You probably know that meditation is all about taking a step back to realize that a particular anxiety, fear or anger is actually “just a thought” which will pass like a cloud in the sky. This shift in perspective is often enough to get rid of it. When an existential anguish is seen for what it is – a brain fart – it looses its power.
But we don’t always succeed.
If some apprehensions are soon recognised for what they are – intellectual constructions – some others are more insidious and harder to let go. As if in the game of “thought spotting”, these particular thoughts didn’t count. “This is not a thought, it’s reality.”
These thoughts which won’t let themselves be classified as thoughts are often the most intimate. The ones we’re most accustomed to, the ones we’ve been dragging around in our head for years, sometimes since childhood. They’re part of us, part of our mental construction and often play a huge role in the way we react to everyday life. They’re like a wallpaper glued to reality for so long that it becomes impossible to imagin the world without it.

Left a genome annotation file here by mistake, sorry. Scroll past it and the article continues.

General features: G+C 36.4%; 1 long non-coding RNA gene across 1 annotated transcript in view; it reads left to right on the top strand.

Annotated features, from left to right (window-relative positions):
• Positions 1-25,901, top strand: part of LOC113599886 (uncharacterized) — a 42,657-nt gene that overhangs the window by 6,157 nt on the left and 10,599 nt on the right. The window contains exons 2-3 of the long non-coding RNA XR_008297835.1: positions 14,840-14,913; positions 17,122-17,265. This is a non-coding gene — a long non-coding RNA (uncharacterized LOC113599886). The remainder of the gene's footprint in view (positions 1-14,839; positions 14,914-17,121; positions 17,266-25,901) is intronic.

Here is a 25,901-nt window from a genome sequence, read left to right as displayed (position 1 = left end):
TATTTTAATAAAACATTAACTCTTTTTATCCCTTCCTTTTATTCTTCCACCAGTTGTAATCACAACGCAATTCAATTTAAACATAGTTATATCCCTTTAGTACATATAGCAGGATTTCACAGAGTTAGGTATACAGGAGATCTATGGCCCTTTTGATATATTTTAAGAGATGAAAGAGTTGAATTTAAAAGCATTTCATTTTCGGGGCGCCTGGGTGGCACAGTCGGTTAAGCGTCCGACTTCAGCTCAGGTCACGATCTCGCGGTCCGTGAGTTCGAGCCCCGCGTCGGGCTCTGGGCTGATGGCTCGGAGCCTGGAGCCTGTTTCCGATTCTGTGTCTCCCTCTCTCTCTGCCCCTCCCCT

Progress in meditation, for me, is the process by which we manage to put these contents into question as well.
Day after day, the frontier of consciousness expands and what we thought to be the fabric of reality, the essence of things, fatality (…) turns out to be just another item of our inner world. Just another brain fart.
Until the day when, faced with an anguish so familiar we thought it was inescapable, we find ourselves in the the position to utter these magic words:
“That, too, is just a thought.”
(PS: I wanted to illustrate this by a picture of a cloud passing in the sky but, of course, no clouds today. Just the blue sky. Not that I’m complaining. Oh well: I guess as my metaphore goes, it works too.)